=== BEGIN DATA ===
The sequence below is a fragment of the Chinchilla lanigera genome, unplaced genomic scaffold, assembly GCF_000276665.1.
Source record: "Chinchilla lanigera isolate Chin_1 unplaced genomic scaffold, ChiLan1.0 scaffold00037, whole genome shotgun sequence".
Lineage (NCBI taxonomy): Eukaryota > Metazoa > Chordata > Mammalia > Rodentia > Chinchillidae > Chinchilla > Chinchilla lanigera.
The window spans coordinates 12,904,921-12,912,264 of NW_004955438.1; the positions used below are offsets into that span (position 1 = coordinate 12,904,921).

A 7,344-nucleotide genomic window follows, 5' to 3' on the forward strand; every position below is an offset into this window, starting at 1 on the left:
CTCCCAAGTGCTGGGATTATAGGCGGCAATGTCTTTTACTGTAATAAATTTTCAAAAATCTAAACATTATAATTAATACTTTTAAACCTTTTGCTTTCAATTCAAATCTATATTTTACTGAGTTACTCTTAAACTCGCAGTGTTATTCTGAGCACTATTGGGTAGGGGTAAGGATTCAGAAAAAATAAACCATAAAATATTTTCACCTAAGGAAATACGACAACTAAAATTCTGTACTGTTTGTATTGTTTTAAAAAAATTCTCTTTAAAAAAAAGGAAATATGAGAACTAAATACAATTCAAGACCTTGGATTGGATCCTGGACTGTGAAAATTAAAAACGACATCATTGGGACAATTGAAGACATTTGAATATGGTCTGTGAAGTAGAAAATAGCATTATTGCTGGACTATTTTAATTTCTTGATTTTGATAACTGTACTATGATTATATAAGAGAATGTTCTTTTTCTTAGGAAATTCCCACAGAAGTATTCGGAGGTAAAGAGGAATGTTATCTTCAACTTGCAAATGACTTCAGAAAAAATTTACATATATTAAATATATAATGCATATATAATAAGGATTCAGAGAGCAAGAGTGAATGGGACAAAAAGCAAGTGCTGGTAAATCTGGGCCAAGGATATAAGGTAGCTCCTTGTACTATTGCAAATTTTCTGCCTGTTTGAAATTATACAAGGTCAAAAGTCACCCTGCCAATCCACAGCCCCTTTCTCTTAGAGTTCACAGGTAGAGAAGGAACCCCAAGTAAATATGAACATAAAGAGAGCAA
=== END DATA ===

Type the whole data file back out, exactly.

The sequence below is a fragment of the Chinchilla lanigera genome, unplaced genomic scaffold, assembly GCF_000276665.1.
Source record: "Chinchilla lanigera isolate Chin_1 unplaced genomic scaffold, ChiLan1.0 scaffold00037, whole genome shotgun sequence".
Lineage (NCBI taxonomy): Eukaryota > Metazoa > Chordata > Mammalia > Rodentia > Chinchillidae > Chinchilla > Chinchilla lanigera.
The window spans coordinates 12,904,921-12,912,264 of NW_004955438.1; the positions used below are offsets into that span (position 1 = coordinate 12,904,921).

A 7,344-nucleotide genomic window follows, 5' to 3' on the forward strand; every position below is an offset into this window, starting at 1 on the left:
CTCCCAAGTGCTGGGATTATAGGCGGCAATGTCTTTTACTGTAATAAATTTTCAAAAATCTAAACATTATAATTAATACTTTTAAACCTTTTGCTTTCAATTCAAATCTATATTTTACTGAGTTACTCTTAAACTCGCAGTGTTATTCTGAGCACTATTGGGTAGGGGTAAGGATTCAGAAAAAATAAACCATAAAATATTTTCACCTAAGGAAATACGACAACTAAAATTCTGTACTGTTTGTATTGTTTTAAAAAAATTCTCTTTAAAAAAAAGGAAATATGAGAACTAAATACAATTCAAGACCTTGGATTGGATCCTGGACTGTGAAAATTAAAAACGACATCATTGGGACAATTGAAGACATTTGAATATGGTCTGTGAAGTAGAAAATAGCATTATTGCTGGACTATTTTAATTTCTTGATTTTGATAACTGTACTATGATTATATAAGAGAATGTTCTTTTTCTTAGGAAATTCCCACAGAAGTATTCGGAGGTAAAGAGGAATGTTATCTTCAACTTGCAAATGACTTCAGAAAAAATTTACATATATTAAATATATAATGCATATATAATAAGGATTCAGAGAGCAAGAGTGAATGGGACAAAAAGCAAGTGCTGGTAAATCTGGGCCAAGGATATAAGGTAGCTCCTTGTACTATTGCAAATTTTCTGCCTGTTTGAAATTATACAAGGTCAAAAGTCACCCTGCCAATCCACAGCCCCTTTCTCTTAGAGTTCACAGGTAGAGAAGGAACCCCAAGTAAATATGAACATAAAGAGAGCAA